With Chairman Pai's comments at MWC 2018, it is clear that the FCC is targeting a 28-31GHz auction by the end of the year. This makes the most sense, since the ownership of the LMDS band is more "clean" than the 39GHz. Looking at the CMA Market Analysis from our Millimeter Wave - Spectrum Ownership Analysis Tool we can see that most of the spectrum that is in the FCC's hands is the LMDS B block (31,000 to 31,075MHz) and (31,225 to 31,300MHz). It appears that 150MHz of spectrum will be available in 23 of the Top 75 CMA markets. In addition, LMDS A block spectrum (1150Mz) will be available in 15 of the Top 100 CMA markets.
Chairman Pai's comment that 24GHz will be the second auction, also makes sense because the settlement with FiberTower cleared the 24GHz band except in a few western markets including parts of Nevada, New Mexico, Utah, and California. This spectrum is currently licensed as 2 - 40MHz channels so these channels don't match up to the new band plan for 100 MHz channels.
It is unknown when the FCC will be able to auction the new 37GHz band with the remaining spectrum held in the 39GHz band. Below is a county-level view of the ownership of this band from the Spectrum Grid Module in our Millimeter Wave - Spectrum Ownership Analysis Tool. You can see the spectrum blocks controlled by the FCC in grey along with the spectrum that Verizon, AT&T, and T-Mobile each control. These channel allocations need to be shifted so that carriers own 200MHz contiguous blocks to match the new 37/39GHz band plan.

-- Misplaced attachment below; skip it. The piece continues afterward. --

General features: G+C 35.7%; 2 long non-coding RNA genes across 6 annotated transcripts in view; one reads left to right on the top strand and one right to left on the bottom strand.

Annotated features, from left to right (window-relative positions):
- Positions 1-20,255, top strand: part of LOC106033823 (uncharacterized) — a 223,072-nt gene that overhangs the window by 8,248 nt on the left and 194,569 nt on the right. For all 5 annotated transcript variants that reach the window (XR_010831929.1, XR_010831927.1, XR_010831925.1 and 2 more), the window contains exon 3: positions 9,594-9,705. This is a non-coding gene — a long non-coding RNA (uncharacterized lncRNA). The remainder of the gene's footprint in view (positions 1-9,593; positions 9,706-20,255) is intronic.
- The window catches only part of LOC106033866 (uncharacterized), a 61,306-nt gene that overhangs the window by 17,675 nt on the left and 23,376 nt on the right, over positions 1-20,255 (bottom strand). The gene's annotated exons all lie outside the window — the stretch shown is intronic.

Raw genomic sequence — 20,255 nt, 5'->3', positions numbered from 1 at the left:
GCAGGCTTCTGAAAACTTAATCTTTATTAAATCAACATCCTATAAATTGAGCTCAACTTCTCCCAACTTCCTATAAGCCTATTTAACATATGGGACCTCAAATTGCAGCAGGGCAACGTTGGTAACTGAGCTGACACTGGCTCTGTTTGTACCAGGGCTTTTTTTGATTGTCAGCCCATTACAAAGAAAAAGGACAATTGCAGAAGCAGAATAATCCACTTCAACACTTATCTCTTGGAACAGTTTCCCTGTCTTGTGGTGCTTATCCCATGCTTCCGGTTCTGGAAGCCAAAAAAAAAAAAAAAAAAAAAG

Looking at this same counties in our County Analysis module for Spectrum Depth, you can see that each carriers allotments aren't always in 200MHz increments which are the channel sizes for the new combined 37/39GHz. The carriers will have to figure out a plan to shift their holdings into 200MHz channels and the FCC will have to deal with fractional channel blocks and fractional counties, since the 39GHz licenses include rectangular licenses that overlap county boundaries.
Allnet Insights' spectrum tools have historically only focused on spectrum licenses that are active or pending. As we compared the size of the FiberTower/AT&T transaction using our active license data, it was clear that FiberTower's terminated licenses make up a large percentage of the transaction. To allow our customers to evaluate the FiberTower transaction in terms of the nationwide scope and market by market effect, we have added the FiberTower terminated licenses to our FCC data set. Since it is not clear how many of the terminated licenses will actually be reinstated, we have not included the terminated licenses in our current or future holdings data until they are formally restored by the FCC.